Hola, Olinguito! The Smithsonian Discovers a New Mammal

In an age where extinction is the norm, a team of scientists from the Smithsonian discover a new species of mammal in the threatened cloud forests of South America

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Mark Gurney

The newly discovered olinguito, found in the cloud forests of South America, is the first new mammal species to be identified in years.

Surely by now, in the age of GPS and Google Earth, there is nothing in the natural world left to be discovered. The rainforests and the mountains and the valleys have given up their secrets to the generations of intrepid explorers and naturalists who have catalogued hundreds of thousands of separate species. Today, when as many as 100,000 species go extinct each year, all that’s left is to count up the losses.

But as it turns out that the age of discovery might not yet be over. Today Smithsonian scientists announced that they had discovered a new species of mammal: the raccoon-like olinguito. While the discovery of new species of invertebrates or amphibians isn’t unusual, a new species of carnivorous mammal hasn’t been identified since the 2010 discovery of the Durrell’s vontsira in Madagascar in 2010—and a mammal hasn’t been discovered in the Western Hemisphere since 1978. “The discovery of the olinguito shows us that the world is not yet completely explored, its most basic secrets not yet revealed,” Smithsonian zoologist Kristofer M. Helgen, who led the effort to identify the olinguito, told the Smithsonian magazine.

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Though the journey to find the olinguito ended in the Andes mountains of South America, it began amid the well-preserved specimens of Chicago’s Field Museum in 2003. Helgen, who has uncovered dozens of mammal species during his career as a naturalist, was trying to better describe the olingos that were already known to be living in Central and South America. At the Field Museum Helgen found olingo specimens that had reddish-brown, long fur—odd, because the known species of olingos have short, gray fur. After visiting nearly 20 different museums, Helgen found dozens of olingo specimens that didn’t fit the norm.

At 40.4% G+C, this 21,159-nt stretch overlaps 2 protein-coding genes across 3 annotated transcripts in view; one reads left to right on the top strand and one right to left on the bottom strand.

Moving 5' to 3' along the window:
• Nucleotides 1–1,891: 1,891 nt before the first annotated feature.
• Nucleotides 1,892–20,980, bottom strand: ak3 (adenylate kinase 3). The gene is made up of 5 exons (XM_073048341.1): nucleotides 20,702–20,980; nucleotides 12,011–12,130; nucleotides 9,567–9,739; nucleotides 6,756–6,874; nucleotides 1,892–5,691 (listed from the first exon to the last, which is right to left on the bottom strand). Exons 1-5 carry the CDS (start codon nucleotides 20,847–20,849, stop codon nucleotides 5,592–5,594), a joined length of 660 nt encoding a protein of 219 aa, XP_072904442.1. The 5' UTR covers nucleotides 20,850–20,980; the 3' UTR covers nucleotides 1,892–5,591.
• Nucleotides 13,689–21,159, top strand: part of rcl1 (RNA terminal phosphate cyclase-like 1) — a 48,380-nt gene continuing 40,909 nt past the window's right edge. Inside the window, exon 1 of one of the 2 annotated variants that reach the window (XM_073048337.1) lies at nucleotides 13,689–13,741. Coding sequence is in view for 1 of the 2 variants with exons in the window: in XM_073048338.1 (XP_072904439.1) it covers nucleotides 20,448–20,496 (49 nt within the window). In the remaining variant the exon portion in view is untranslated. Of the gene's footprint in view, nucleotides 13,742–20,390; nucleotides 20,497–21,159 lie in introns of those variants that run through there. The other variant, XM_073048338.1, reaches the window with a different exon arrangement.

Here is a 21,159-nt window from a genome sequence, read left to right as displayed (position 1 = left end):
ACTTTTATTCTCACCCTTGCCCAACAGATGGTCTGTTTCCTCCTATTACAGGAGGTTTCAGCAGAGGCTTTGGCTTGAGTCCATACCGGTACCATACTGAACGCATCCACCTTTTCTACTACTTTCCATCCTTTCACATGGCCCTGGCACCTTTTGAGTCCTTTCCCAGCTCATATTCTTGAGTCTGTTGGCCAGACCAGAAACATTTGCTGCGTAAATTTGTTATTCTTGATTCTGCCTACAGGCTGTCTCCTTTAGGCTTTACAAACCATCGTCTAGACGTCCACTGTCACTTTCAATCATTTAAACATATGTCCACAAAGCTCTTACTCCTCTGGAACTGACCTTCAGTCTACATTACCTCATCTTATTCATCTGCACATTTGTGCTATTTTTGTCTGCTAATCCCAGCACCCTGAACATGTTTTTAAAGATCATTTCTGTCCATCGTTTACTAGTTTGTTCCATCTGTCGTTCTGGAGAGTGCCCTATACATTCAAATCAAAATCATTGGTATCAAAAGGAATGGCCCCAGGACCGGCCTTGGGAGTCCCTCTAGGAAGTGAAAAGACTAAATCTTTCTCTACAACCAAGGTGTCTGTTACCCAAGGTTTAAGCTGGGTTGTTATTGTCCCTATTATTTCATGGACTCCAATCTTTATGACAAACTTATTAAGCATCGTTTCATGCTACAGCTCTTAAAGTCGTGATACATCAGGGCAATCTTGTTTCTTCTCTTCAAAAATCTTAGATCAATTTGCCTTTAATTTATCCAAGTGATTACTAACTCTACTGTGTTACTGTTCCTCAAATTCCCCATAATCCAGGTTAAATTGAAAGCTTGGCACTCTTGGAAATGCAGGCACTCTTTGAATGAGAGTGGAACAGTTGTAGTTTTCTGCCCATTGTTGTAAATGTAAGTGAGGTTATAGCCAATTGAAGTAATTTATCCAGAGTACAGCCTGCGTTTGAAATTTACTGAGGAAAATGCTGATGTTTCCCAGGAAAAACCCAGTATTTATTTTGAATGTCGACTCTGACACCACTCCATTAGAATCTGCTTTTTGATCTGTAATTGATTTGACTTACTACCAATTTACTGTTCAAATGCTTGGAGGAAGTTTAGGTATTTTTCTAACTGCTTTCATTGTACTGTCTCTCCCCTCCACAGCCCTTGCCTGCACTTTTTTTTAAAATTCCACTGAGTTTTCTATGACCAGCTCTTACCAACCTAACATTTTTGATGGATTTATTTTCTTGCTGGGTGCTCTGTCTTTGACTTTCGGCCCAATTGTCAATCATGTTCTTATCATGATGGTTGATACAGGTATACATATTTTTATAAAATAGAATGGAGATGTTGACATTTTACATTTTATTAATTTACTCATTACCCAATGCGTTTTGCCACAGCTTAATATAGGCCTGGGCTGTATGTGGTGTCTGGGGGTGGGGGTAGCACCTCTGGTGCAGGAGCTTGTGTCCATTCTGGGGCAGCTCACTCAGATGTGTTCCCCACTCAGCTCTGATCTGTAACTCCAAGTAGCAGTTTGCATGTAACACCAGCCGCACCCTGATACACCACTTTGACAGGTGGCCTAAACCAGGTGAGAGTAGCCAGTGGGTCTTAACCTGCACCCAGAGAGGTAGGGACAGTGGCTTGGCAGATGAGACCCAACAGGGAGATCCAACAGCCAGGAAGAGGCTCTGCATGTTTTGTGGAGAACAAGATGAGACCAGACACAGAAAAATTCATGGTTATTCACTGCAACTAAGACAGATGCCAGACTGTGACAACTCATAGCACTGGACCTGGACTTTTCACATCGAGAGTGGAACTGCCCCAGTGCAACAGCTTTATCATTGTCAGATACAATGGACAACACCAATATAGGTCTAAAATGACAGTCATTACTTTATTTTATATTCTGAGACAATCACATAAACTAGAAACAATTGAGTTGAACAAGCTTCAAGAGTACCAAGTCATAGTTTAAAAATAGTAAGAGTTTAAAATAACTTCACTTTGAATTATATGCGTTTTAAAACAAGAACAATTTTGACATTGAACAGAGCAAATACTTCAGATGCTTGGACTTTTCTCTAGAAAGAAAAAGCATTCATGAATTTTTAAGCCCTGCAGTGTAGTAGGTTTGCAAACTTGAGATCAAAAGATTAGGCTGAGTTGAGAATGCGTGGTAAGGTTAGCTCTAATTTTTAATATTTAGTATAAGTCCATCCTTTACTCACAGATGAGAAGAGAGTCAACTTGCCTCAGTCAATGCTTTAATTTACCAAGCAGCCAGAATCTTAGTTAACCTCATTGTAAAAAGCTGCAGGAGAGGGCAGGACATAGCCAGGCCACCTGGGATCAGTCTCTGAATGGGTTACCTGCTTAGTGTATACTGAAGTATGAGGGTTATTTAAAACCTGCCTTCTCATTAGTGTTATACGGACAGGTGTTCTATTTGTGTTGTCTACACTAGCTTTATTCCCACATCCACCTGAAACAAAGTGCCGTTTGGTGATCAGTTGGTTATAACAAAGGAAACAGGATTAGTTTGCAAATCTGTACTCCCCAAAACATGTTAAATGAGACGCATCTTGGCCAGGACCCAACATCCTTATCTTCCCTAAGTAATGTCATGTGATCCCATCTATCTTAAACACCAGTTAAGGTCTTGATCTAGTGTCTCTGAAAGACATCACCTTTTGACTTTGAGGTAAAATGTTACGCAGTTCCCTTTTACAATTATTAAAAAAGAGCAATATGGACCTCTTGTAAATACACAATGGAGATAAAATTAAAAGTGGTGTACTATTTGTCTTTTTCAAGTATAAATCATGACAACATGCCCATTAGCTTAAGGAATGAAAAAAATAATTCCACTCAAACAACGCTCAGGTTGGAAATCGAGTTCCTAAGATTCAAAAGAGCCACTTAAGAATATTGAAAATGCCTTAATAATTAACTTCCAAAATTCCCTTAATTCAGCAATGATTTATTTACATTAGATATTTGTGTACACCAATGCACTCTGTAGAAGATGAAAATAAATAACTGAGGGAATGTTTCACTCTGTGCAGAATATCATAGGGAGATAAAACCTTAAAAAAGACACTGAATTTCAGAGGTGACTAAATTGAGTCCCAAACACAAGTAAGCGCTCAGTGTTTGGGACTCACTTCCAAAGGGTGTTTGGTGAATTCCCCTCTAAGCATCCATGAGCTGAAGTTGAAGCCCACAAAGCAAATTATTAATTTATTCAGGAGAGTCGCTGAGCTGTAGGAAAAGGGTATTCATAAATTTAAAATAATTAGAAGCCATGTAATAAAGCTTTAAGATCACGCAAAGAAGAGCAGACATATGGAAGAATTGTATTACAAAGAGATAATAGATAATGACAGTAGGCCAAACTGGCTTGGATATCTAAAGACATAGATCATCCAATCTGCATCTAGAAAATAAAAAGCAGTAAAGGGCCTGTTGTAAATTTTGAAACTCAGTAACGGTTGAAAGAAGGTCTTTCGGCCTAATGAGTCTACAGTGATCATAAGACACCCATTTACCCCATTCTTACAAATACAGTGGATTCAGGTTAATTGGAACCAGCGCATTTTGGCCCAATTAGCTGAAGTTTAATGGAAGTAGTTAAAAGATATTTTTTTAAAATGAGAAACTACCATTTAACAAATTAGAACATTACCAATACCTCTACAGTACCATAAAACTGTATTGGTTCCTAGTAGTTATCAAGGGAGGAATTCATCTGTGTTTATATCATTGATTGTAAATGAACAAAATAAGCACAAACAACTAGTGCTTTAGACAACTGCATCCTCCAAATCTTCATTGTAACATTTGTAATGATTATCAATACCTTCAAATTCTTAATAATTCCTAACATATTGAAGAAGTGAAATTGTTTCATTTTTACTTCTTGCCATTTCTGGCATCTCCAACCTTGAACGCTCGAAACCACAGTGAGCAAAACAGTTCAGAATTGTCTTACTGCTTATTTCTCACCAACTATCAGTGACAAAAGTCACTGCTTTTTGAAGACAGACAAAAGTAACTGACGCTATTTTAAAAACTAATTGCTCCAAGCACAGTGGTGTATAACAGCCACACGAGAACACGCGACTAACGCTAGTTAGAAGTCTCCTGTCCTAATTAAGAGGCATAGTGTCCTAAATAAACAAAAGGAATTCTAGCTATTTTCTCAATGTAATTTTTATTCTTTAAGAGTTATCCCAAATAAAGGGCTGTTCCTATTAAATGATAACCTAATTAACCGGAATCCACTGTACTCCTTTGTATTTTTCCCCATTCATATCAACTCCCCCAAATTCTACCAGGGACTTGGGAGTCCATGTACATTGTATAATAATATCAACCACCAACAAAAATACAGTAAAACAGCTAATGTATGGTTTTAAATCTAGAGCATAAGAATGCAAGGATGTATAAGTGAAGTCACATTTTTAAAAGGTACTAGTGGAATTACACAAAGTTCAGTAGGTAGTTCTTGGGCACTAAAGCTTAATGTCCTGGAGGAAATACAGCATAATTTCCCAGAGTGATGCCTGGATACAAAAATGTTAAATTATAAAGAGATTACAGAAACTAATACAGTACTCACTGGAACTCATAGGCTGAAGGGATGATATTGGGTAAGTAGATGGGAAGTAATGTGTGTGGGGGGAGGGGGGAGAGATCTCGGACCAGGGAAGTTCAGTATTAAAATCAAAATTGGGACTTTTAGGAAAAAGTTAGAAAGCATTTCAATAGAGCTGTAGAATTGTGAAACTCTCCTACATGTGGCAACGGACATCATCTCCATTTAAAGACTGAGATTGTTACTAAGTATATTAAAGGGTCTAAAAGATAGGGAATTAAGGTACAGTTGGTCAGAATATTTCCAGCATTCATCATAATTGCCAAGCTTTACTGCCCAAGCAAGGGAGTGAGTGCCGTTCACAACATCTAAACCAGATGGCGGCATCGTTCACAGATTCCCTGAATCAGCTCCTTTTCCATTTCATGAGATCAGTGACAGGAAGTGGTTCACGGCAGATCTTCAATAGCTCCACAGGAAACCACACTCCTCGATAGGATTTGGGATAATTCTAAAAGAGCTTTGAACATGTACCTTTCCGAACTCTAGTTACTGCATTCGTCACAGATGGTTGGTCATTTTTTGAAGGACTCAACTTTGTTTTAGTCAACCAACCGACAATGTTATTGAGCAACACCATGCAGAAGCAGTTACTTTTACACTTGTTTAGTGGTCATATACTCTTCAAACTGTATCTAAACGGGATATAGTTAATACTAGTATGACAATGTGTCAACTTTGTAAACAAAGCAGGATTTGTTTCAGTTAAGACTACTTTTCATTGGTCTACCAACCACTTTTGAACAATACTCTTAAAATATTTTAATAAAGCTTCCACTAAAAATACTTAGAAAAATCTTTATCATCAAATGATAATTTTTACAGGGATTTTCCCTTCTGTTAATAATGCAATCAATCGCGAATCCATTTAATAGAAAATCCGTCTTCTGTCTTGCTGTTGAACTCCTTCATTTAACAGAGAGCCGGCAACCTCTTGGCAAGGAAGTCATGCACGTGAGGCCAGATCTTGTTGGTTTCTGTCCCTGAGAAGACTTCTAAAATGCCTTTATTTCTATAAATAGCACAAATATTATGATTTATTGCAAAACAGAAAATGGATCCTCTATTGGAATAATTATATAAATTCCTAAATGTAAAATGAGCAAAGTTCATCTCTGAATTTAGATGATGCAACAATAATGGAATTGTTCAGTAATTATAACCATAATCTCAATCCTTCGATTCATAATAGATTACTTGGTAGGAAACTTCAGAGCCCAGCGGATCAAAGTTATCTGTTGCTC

That was enough evidence to set out on a field expedition to the cloud forests of Ecuador with the biologist Roland Kays of the North Carolina Museum of Natural Sciences and C. Miguel Pinto of the American Museum of Natural History in New York. They managed to find a few mammals that resembled the specimens found in Helgen’s research, and after working with a local hunter, they managed to shoot and capture one of the animals. It was identical to what Helgen had seen before. Later genetic analysis showed that the olinguito—the Spanish suffix “-ito” was attached to denote the smaller size of the new species—shared only 90% of its DNA with other olingos living close by.

The fact that a new mammal species was able to be identified thanks to the careful examination of existing museum specimens gives hope that there may be other species out there to be discovered in the dusty archives of natural museums around the world. More than that, though, discovering a new mammal gives conservationists a rare victory as they fight against the present day’s great wave of extinction. This world, so under threat, still has more to show us.

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